Record Labels, Music Publishers, Internet

In a blow to record labels, music publishers and film producers, a Federal judge in Los Angeles on Friday denied the Recording Industry Association of America’s (RIAA) motion for summary judgement in its copyright-infringement suit against peer-to-peer file-swapping services Morpheus and Grokster. The RIAA along with the National Music Publishers’ Association and the Motion Picture Association of America, filed the suit in 2001.

Judge Stephen Wilson broke with the recent series of victories for the entertainment industries’ trade association recently and ruled that the P2P service providers are not liable because they are capable of non-infringing use. He compared the case to landmark litigation brought by movie studios in 1984 against Sony Corporation over the sale of Betamax videocassette recorders which of course could be used to (legitimately) play pre-recorded copies of films but could also be used to copy programmes from the television. Judge Wilson held that “The sale of copy equipment … does not constitute contributory infringement if the product is capable of substantial non-infringing uses,” Wilson wrote. Grokster and StreamCast Networks, firms that distribute the file-sharing programs Grokster and Morpheus, were not guilty of copyright infringement just because some users swap copyrighted works using the software.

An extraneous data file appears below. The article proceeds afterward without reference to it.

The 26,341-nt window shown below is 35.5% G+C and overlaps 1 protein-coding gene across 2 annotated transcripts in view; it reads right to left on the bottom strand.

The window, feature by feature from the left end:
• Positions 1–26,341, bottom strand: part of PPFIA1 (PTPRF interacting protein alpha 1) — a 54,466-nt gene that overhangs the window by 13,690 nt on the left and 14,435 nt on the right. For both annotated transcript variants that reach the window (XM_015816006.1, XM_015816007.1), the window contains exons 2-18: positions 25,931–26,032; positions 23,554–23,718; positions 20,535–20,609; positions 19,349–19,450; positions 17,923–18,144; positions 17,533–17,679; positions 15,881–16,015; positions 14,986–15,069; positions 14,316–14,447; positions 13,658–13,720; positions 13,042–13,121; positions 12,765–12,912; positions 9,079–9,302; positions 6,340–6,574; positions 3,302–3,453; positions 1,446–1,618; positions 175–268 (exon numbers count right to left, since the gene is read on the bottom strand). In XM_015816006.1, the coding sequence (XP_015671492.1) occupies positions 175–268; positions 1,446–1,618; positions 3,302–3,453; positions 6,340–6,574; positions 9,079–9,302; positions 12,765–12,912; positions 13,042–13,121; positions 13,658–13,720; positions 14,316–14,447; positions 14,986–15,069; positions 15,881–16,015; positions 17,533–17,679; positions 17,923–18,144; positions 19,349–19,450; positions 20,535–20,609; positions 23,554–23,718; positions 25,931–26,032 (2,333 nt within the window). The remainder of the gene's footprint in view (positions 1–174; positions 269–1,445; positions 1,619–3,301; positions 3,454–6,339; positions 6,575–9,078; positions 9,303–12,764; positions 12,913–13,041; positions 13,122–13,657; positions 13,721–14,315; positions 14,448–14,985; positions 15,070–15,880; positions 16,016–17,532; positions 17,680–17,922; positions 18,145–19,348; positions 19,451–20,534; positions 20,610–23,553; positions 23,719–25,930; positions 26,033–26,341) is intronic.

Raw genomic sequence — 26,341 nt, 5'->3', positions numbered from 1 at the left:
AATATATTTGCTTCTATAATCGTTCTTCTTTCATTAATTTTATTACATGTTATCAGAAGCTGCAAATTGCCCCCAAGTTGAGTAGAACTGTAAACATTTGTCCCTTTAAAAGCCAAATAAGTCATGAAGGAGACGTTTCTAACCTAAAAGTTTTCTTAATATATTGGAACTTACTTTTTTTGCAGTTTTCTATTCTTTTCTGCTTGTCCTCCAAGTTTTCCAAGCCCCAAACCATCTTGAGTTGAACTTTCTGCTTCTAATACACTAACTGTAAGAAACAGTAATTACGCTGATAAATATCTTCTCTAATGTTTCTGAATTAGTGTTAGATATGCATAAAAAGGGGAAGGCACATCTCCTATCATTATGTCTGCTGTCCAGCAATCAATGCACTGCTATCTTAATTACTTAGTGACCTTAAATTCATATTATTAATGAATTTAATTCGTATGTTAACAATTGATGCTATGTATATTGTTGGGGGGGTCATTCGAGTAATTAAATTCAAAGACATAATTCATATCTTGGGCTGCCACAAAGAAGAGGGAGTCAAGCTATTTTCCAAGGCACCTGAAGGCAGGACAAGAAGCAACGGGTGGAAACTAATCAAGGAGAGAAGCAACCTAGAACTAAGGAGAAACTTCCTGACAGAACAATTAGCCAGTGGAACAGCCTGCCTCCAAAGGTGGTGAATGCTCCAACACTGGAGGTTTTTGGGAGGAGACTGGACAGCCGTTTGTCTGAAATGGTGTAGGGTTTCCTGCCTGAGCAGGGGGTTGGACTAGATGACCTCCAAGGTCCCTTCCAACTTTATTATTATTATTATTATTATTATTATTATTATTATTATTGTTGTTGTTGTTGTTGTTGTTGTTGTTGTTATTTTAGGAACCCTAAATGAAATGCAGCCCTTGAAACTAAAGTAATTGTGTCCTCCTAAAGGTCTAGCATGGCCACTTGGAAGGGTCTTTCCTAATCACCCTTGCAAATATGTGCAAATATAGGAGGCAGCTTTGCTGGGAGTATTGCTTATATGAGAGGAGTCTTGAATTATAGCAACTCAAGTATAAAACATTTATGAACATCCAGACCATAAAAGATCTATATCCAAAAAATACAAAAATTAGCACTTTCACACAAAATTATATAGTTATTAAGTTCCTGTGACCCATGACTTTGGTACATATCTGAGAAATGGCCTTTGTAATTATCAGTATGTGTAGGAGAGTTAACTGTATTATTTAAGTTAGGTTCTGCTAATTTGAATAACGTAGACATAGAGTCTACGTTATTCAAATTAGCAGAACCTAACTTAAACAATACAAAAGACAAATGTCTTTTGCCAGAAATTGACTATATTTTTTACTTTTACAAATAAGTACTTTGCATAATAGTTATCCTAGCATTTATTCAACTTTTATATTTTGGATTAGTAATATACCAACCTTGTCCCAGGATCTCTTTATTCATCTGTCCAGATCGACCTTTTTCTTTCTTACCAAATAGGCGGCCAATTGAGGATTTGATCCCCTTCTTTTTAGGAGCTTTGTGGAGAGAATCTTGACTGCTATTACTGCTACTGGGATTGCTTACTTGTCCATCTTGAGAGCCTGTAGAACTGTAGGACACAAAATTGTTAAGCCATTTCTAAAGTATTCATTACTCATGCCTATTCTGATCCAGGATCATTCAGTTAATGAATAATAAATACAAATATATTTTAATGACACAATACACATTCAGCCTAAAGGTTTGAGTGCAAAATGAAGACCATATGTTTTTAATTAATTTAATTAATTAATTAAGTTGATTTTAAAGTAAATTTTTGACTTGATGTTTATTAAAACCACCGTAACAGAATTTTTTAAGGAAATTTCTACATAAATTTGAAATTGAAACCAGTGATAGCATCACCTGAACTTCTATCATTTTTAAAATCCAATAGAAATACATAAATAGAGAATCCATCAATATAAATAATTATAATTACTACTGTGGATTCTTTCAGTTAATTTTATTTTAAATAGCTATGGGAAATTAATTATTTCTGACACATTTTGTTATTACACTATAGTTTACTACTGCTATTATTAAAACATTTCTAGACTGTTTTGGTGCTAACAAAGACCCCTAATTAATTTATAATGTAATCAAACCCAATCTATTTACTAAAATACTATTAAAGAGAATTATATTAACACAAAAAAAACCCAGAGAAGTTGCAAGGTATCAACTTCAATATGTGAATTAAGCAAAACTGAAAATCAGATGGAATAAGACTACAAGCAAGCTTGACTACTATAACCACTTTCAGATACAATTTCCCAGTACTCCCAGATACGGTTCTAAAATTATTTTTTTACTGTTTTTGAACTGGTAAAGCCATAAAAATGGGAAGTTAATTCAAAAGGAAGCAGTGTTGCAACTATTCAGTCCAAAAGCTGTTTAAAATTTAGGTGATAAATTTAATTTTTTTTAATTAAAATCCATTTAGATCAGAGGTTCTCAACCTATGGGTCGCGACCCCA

The decision immediately attracted the support of the Electronic Frontier Foundation who have long argued that providing general purpose software tools should not attract liability to the software providers when users use the software for copyright infringing purposes such as peer-2-peer file swapping.

COMMENT : The RIAA will of course appeal this decision and have long pursued the policy of pursuing internet service providers, software providers, cable companies etc as they are far easier to target than having to locate and prosecute individuals who actually infringe copyright. Judge Wilson’s reference to the ‘betamax’ case is interesting as this defence failed in the Napster case (RIAA -v- Napster). However Napster posted directories of its users’ files and was thus in a better position to know what their users were exchanging – rather than simply providing a communication service or software to facilitate possible exchanges of copyright material.
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The full decision can be found at (pdf file) :